Updated 12 November, 2003
CAPS Grieves Deaths of Ecologist and Author Garrett hardin and His Wife, Population Activist Jane Hardin
by Diana Hull
September 19, 2003
The population-reduction and environmental movement has lost two of its giants, Garrett James Hardin and wife Jane Hardin, this past Sunday, September 14.
Garrett Hardin, professor emeritus at UC Santa Barbara, was the author of 27 books and over 350 articles. He was originally trained as an ecologist and microbiologist and brought his original and meticulously reasoned ideas to the environmental and population movements. "The Tragedy of the Commons," a widely-regarded contribution to ecology, population theory, economics and political science, introduced the idea that human misery would increase greatly if we do not recognize that livable space on Earth is finite. Referring to natural resources, he believed we had a right to give away our own possessions, but not those of posterity.
Garrett was the bravest of men because he said many true but unpopular things. In a crowded world, he said, we need the ecological concept of "carrying capacity" if we are to minimize suffering in the long run. He thought Western man had pretty well locked himself into a suicidal course by clinging to a "time blind" ethical principle-the absolute sanctity of life. He also questioned "promiscuous" philanthropy believing that it often did more harm than good in the long term.
His most controversial books were "Living on a Lifeboat," and "The Limits of Altruism: An Ecologist's View of Survival." Garrett's interest in immigration developed from the idea that the "lifeboat" of the West is filled with the equivalent of family members-and that kinship altruism is the source of moral behavior. Both extend the idea that resources shared in common are exploited by some, whenever there is either crowding or conditions of scarcity.
Hardin pointed out how the sentimental path was often at odds with the ethical one. Questioning the wisdom of mass immigration more than 20 years ago, he called "distributive justice" a ruinous system and described why this was so important in a series of articles and books. The Hardins helped found CAPS (Californians for Population Stabilization) and remained close to the organization for the rest of their lives.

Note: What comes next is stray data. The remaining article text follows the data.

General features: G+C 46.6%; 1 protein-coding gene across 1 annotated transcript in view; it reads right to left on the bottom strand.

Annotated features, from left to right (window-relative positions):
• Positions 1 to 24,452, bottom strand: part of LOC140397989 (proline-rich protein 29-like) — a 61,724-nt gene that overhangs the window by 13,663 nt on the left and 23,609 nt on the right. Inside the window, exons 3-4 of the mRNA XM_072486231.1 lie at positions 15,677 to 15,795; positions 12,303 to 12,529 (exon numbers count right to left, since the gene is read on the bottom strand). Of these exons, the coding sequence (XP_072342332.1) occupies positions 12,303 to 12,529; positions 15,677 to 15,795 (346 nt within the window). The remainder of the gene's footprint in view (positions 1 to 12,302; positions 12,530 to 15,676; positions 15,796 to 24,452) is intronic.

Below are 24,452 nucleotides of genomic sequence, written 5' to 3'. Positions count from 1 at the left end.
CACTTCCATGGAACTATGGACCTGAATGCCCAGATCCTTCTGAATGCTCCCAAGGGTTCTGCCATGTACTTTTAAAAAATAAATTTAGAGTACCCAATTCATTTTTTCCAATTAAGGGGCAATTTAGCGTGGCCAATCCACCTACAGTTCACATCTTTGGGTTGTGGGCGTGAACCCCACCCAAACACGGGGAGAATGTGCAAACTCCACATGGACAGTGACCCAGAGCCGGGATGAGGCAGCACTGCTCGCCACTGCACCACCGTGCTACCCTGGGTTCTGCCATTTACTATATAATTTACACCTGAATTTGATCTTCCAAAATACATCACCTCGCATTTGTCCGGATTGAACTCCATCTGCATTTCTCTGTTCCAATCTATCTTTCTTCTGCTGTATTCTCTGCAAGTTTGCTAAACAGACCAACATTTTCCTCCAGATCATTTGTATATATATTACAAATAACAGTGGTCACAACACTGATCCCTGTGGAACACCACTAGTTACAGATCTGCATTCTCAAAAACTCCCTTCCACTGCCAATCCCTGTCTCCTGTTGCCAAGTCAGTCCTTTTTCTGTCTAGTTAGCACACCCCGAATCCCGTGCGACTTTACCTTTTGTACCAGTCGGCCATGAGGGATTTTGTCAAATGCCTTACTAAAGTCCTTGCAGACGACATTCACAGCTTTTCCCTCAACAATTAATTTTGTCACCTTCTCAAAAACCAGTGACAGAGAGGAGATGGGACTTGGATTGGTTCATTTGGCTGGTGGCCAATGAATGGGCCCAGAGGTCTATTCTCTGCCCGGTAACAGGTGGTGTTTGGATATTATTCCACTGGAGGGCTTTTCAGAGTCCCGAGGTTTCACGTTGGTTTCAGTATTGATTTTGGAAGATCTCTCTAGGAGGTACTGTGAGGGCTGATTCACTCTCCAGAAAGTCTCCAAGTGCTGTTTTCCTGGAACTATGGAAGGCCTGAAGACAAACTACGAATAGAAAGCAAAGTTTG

They were also dedicated to population stabilization through both family planning and reduced immigration. Garrett was a member of the board of directors, (later emeritus) of the Federation for American Immigration Reform. They were also longtime supporters of Planned Parenthood.
Garrett Hardin was 88, and Jane Hardin was 81. The couple is survived by their four children.
Some of Professor Hardin's other books include: "Mandatory Motherhood: The True Meaning of 'Right to Life,' " and "The Ostrich Response To Overpopulation," "Stalking the Wild Taboo," and "Creative Altruism: An Ecologist Questions Motives." Hardin has received many awards for his work, and the Garrett Hardin Society is an organization formed to preserve his ideals and teachings.
In a 2002 tribute by George M. Woodell, director of the Woods Hole Research Center in Woods Hole, Massachusetts, he described Garrett as someone he had admired for virtually his entire career as a scientist. Garrett Hardin, he said "has framed the arguments on environment and government, human rights and ethics, for three generations."
Diana Hull is President of Californians for Population Stabilization